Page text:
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Africa Waste Management Market - Growth, Trends, COVID-19 Impact, and Forecast (2023-2028)

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  • 150 Pages
  • March 2023
  • Region: Africa
  • Mordor Intelligence
  • ID: 5206557
UP TO OFF until Jun 30th 2023
The size of the Africa Waste Management Market is USD 6.85 billion in the current year and is anticipated to register a CAGR of over 5.54% during the forecast period. The market is driven by government initiatives and projects. Furthermore, the market is driven by the companies emerging in the sector to increase recycling needs.

Key Highlights

  • Africa's urban population is growing at a faster rate than any other continent (3.5% per year). Although waste generation in Africa is currently lower than in the developed world, SubSaharan Africa is expected to overtake the developed world as the dominant region in terms of total waste generation if current generation trends continue. Population growth, rapid urbanisation, a growing middle class, changing consumption habits and production patterns, and global waste trade and trafficking all contribute to waste generation in Africa, as it does in other developing regions around the world. Inadequate waste management in Africa is causing economic, social, and environmental problems. However, there are some encouraging signs.
  • Most of the Municipal Solid Waste collection services in many African countries are inadequate. With an average of 57% of MSW in Africa being biodegradable organic waste, the bulk of the waste is dumped. About 90% of the waste generated in Africa is disposed of to land, typically in uncontrolled and controlled dumpsites. Only about 4% of the waste generated in Africa is recycled, often by informal actors (as with reuse). Africa has lately become a dumping site for waste, particularly hazardous waste, often from developed countries. More than 130 people have died in landfill collapses in Africa in the past year, 2/3 of whom were women. To address these concerns, many social and technological innovations have emerged in the waste sector in Africa.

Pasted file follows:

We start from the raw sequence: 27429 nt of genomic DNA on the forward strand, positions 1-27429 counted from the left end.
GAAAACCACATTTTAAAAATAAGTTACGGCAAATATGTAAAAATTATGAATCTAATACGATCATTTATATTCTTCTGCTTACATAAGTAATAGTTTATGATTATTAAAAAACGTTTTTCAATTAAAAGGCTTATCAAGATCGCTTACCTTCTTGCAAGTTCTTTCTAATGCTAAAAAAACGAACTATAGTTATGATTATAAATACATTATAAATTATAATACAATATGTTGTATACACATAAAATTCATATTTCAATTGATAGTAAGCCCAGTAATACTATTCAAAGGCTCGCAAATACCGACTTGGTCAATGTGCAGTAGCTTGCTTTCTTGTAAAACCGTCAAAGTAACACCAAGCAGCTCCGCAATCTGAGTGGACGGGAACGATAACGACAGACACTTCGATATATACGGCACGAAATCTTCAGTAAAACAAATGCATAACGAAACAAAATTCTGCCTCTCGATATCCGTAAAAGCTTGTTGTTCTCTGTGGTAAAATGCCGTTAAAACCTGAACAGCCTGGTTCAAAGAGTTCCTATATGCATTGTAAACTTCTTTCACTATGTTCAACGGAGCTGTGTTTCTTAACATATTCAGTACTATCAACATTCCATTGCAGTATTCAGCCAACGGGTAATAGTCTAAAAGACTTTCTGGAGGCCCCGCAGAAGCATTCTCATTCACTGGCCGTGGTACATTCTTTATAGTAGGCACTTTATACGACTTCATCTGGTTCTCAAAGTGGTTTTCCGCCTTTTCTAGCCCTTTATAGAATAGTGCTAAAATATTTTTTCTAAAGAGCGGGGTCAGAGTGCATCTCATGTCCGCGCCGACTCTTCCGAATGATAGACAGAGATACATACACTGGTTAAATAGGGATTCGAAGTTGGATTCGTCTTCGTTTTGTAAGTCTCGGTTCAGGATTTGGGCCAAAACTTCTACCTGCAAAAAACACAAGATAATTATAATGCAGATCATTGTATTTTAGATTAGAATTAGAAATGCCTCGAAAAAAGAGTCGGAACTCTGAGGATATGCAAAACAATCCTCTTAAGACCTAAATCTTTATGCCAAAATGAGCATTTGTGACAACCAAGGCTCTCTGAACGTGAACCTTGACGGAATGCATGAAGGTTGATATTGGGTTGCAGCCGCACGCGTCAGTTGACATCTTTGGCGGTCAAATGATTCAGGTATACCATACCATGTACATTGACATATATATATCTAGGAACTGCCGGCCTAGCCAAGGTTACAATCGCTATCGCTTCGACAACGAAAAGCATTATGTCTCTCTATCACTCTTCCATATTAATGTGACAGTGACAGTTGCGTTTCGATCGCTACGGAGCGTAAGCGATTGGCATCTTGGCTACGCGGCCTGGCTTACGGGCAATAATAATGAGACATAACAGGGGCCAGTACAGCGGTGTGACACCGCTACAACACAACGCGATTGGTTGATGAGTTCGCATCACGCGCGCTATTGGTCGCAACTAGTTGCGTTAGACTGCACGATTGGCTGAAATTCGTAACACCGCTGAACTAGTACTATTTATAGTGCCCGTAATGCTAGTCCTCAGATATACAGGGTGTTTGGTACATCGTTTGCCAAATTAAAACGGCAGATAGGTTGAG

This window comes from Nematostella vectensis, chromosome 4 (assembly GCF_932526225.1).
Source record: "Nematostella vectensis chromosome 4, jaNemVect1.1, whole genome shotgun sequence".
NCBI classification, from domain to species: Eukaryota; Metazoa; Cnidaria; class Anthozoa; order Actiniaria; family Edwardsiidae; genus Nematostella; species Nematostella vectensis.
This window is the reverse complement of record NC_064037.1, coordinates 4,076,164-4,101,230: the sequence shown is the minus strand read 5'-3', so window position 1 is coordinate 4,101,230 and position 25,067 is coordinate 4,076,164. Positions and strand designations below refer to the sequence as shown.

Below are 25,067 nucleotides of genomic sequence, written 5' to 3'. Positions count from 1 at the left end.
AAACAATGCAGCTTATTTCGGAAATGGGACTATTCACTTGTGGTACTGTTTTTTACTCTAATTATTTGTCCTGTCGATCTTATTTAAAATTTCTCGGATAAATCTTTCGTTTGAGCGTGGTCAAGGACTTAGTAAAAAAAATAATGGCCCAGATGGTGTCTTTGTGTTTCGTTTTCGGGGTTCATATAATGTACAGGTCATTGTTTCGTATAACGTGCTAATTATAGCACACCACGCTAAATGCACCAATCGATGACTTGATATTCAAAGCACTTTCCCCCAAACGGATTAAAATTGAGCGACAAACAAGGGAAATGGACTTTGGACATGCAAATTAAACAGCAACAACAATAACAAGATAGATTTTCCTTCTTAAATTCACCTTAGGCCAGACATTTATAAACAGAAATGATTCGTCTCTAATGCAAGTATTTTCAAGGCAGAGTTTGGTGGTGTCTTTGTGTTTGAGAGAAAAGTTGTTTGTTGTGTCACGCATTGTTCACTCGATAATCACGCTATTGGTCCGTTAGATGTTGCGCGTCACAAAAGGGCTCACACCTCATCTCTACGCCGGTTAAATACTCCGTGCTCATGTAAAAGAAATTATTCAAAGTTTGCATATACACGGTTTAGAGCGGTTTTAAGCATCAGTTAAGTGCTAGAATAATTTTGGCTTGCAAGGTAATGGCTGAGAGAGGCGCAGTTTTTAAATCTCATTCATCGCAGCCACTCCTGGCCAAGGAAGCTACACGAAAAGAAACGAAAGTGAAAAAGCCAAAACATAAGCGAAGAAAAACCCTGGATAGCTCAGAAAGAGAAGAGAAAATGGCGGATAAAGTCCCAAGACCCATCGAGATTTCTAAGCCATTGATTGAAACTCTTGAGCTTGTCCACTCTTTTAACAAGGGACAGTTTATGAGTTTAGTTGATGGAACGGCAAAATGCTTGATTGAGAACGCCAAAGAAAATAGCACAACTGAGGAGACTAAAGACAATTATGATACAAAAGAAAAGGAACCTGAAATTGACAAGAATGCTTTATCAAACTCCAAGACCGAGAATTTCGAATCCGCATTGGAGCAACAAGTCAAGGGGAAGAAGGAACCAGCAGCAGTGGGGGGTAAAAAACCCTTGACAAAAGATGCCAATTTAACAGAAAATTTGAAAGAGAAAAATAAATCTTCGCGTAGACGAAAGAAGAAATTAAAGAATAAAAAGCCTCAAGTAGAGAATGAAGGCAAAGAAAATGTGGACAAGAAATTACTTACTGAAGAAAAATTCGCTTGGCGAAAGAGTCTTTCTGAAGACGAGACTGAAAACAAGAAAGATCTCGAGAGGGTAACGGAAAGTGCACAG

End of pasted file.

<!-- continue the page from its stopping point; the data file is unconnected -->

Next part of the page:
• In comparison to the continent's minuscule recycling rate, South Africa stands out as a shining beacon. South Africa consumed approximately 3.4 million tonnes of packaging (glass, paper, metal, and plastic) in 2021, with approximately 54% collected for recycling, compared to the continental average of 4%. Apart from South Africa's success, the situation remains bleak: most African countries' collection services are woefully inadequate. The average MSW collection rate is low (mostly organic waste), and the majority of it is dumped, even though the fact that it could provide significant socioeconomic opportunities. Recycling is emerging as a viable business across Africa, driven more by poverty, unemployment, and socioeconomic need than by public or private sector design. An army of unpaid waste collectors makes a living by recovering valuable resources at little to no cost to municipalities or private companies.

Africa Waste Management Market Trends

Increasing Awareness towards the Waste Management